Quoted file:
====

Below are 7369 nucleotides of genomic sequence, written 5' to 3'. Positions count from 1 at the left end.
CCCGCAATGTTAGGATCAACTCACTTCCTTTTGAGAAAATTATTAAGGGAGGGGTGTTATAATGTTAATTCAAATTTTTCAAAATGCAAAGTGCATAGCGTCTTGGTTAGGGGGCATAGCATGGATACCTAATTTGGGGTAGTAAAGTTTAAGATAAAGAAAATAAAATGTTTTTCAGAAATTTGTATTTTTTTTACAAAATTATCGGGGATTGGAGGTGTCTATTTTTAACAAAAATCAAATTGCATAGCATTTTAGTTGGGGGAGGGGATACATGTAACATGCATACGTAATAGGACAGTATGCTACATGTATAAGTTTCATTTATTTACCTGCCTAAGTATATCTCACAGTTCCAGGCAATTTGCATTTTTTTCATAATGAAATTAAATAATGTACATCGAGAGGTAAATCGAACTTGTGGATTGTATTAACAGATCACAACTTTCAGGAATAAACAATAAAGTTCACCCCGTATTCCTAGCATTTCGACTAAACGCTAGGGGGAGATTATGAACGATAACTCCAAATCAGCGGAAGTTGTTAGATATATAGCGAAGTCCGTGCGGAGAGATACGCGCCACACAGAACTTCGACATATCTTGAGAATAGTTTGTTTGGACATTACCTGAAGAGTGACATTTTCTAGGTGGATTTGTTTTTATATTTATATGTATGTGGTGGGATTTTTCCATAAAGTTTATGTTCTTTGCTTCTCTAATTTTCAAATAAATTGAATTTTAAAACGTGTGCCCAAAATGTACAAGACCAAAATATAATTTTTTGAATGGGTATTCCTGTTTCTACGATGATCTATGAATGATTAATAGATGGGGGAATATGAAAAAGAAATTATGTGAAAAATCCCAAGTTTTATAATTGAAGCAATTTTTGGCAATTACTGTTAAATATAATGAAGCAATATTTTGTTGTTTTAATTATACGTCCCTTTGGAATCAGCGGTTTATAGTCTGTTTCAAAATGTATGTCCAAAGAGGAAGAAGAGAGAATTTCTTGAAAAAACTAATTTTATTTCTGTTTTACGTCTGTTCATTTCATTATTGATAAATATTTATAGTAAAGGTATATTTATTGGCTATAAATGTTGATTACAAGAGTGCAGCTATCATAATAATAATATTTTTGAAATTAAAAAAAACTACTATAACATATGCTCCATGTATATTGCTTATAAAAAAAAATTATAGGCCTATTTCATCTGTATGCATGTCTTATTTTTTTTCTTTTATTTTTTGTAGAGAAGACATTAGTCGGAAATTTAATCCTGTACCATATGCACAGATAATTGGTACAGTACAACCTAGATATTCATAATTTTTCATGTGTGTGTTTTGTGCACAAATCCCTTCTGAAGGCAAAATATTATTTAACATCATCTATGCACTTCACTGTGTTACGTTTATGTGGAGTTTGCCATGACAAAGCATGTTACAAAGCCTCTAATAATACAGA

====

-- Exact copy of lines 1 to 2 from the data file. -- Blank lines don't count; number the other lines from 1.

Below are 7369 nucleotides of genomic sequence, written 5' to 3'. Positions count from 1 at the left end.
CCCGCAATGTTAGGATCAACTCACTTCCTTTTGAGAAAATTATTAAGGGAGGGGTGTTATAATGTTAATTCAAATTTTTCAAAATGCAAAGTGCATAGCGTCTTGGTTAGGGGGCATAGCATGGATACCTAATTTGGGGTAGTAAAGTTTAAGATAAAGAAAATAAAATGTTTTTCAGAAATTTGTATTTTTTTTACAAAATTATCGGGGATTGGAGGTGTCTATTTTTAACAAAAATCAAATTGCATAGCATTTTAGTTGGGGGAGGGGATACATGTAACATGCATACGTAATAGGACAGTATGCTACATGTATAAGTTTCATTTATTTACCTGCCTAAGTATATCTCACAGTTCCAGGCAATTTGCATTTTTTTCATAATGAAATTAAATAATGTACATCGAGAGGTAAATCGAACTTGTGGATTGTATTAACAGATCACAACTTTCAGGAATAAACAATAAAGTTCACCCCGTATTCCTAGCATTTCGACTAAACGCTAGGGGGAGATTATGAACGATAACTCCAAATCAGCGGAAGTTGTTAGATATATAGCGAAGTCCGTGCGGAGAGATACGCGCCACACAGAACTTCGACATATCTTGAGAATAGTTTGTTTGGACATTACCTGAAGAGTGACATTTTCTAGGTGGATTTGTTTTTATATTTATATGTATGTGGTGGGATTTTTCCATAAAGTTTATGTTCTTTGCTTCTCTAATTTTCAAATAAATTGAATTTTAAAACGTGTGCCCAAAATGTACAAGACCAAAATATAATTTTTTGAATGGGTATTCCTGTTTCTACGATGATCTATGAATGATTAATAGATGGGGGAATATGAAAAAGAAATTATGTGAAAAATCCCAAGTTTTATAATTGAAGCAATTTTTGGCAATTACTGTTAAATATAATGAAGCAATATTTTGTTGTTTTAATTATACGTCCCTTTGGAATCAGCGGTTTATAGTCTGTTTCAAAATGTATGTCCAAAGAGGAAGAAGAGAGAATTTCTTGAAAAAACTAATTTTATTTCTGTTTTACGTCTGTTCATTTCATTATTGATAAATATTTATAGTAAAGGTATATTTATTGGCTATAAATGTTGATTACAAGAGTGCAGCTATCATAATAATAATATTTTTGAAATTAAAAAAAACTACTATAACATATGCTCCATGTATATTGCTTATAAAAAAAAATTATAGGCCTATTTCATCTGTATGCATGTCTTATTTTTTTTCTTTTATTTTTTGTAGAGAAGACATTAGTCGGAAATTTAATCCTGTACCATATGCACAGATAATTGGTACAGTACAACCTAGATATTCATAATTTTTCATGTGTGTGTTTTGTGCACAAATCCCTTCTGAAGGCAAAATATTATTTAACATCATCTATGCACTTCACTGTGTTACGTTTATGTGGAGTTTGCCATGACAAAGCATGTTACAAAGCCTCTAATAATACAGA